I’ll wax eloquent and occasionally profane over these subjects in blogs to come, but for now let me observe that an associate’s or bachelor’s in any of computer science or technology, management information systems, or data management/processing is also designed to provide a basic understanding of the principles and processes of IT as practiced in business, academia, government, and industry nowadays, and that aspiring professionals will be well-served to pursue academic credentials as well as IT certifications.
September 29, 2010 1:25 PM
Posted by: Ed Tittel
Born To Learn blog asks hiring managers about certs and software versions
, hiring managers mostly OK with newer certs for positions based on older tech
Deborah Gauer of Microsoft Learning recently posed an interesting scenario to its IT Manager Advisory Council, to wit:
You are the hiring manager in an organization that is running an older version of Microsoft software (eg. Windows Server 03, Visual Studio 2005, etc.).
Would you be more or less likely to hire a candidate if they hold a certification on the newer version of the same Microsoft software (Windows Server 08, Visual Studio 2010, etc.)?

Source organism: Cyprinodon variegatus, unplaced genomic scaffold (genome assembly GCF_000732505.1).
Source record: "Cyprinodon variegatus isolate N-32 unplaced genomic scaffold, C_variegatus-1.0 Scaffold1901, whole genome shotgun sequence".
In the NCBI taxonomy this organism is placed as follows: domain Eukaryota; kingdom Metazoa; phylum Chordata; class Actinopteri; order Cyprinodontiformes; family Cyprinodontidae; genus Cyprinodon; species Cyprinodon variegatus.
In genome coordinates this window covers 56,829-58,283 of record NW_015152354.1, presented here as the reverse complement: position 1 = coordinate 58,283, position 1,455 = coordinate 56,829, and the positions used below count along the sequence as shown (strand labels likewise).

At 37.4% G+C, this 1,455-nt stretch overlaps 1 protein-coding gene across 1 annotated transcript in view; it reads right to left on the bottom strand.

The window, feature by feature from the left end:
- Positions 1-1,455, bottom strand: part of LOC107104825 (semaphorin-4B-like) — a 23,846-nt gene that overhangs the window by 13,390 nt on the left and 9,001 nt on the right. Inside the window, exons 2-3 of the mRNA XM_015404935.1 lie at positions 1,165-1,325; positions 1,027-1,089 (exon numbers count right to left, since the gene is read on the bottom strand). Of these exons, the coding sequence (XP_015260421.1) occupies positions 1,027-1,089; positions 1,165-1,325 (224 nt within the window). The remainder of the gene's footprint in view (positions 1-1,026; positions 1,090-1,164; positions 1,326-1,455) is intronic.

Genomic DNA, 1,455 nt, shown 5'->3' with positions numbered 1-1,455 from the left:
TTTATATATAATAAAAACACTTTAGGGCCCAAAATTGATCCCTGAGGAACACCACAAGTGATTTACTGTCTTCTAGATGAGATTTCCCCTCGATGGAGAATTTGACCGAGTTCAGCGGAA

Do newer certs count for older, related tech?
Her blog “What Matters to Hiring Managers – Certification and software versions” (9/27/2010) then goes on to recap responses to this question from 8 different managers on the council. Interestingly, 5 of those 8 answered “Yes” to the question, from the standpoint that back-rev technologies are likely to advance with time, and that all other things being equal, it’s better to have a person in the job who’s already familiar with the latest MS technologies (or at least, their certifiable versions anway). The other three basically answered “That depends…” where their experience obviously showed them that some versions of MS software and tools can change substantially between versions, and that when major functionality switches occur, it’s important to make sure the candidate can do the job that’s needed, irrespective of the value of the newer certification (changes to AD from Windows Server 2003 to 2008, to SQL Server 2000 versus 2005/2008, and .NET 2.0 versus .NET 4 all came in for specific mention in this context).